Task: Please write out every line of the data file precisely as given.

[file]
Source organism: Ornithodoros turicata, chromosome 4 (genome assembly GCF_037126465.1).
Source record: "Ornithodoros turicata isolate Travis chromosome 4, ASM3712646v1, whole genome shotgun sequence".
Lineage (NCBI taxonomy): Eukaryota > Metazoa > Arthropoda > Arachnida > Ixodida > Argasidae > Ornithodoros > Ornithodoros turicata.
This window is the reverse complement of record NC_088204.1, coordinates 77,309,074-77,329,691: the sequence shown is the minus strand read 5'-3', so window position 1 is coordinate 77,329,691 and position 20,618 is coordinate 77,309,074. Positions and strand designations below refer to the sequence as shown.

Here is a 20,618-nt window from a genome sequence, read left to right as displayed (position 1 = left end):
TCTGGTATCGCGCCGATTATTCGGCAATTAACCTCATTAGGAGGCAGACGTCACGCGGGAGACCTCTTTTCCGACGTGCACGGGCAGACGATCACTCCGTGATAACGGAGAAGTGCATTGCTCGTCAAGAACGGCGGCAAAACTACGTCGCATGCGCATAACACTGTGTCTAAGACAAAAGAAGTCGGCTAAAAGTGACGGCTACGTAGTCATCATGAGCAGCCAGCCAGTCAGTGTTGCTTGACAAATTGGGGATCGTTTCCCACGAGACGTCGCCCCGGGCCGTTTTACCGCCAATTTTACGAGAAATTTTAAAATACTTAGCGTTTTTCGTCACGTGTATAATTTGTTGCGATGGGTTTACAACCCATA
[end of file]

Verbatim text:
Source organism: Ornithodoros turicata, chromosome 4 (genome assembly GCF_037126465.1).
Source record: "Ornithodoros turicata isolate Travis chromosome 4, ASM3712646v1, whole genome shotgun sequence".
Lineage (NCBI taxonomy): Eukaryota > Metazoa > Arthropoda > Arachnida > Ixodida > Argasidae > Ornithodoros > Ornithodoros turicata.
This window is the reverse complement of record NC_088204.1, coordinates 77,309,074-77,329,691: the sequence shown is the minus strand read 5'-3', so window position 1 is coordinate 77,329,691 and position 20,618 is coordinate 77,309,074. Positions and strand designations below refer to the sequence as shown.

Here is a 20,618-nt window from a genome sequence, read left to right as displayed (position 1 = left end):
TCTGGTATCGCGCCGATTATTCGGCAATTAACCTCATTAGGAGGCAGACGTCACGCGGGAGACCTCTTTTCCGACGTGCACGGGCAGACGATCACTCCGTGATAACGGAGAAGTGCATTGCTCGTCAAGAACGGCGGCAAAACTACGTCGCATGCGCATAACACTGTGTCTAAGACAAAAGAAGTCGGCTAAAAGTGACGGCTACGTAGTCATCATGAGCAGCCAGCCAGTCAGTGTTGCTTGACAAATTGGGGATCGTTTCCCACGAGACGTCGCCCCGGGCCGTTTTACCGCCAATTTTACGAGAAATTTTAAAATACTTAGCGTTTTTCGTCACGTGTATAATTTGTTGCGATGGGTTTACAACCCATA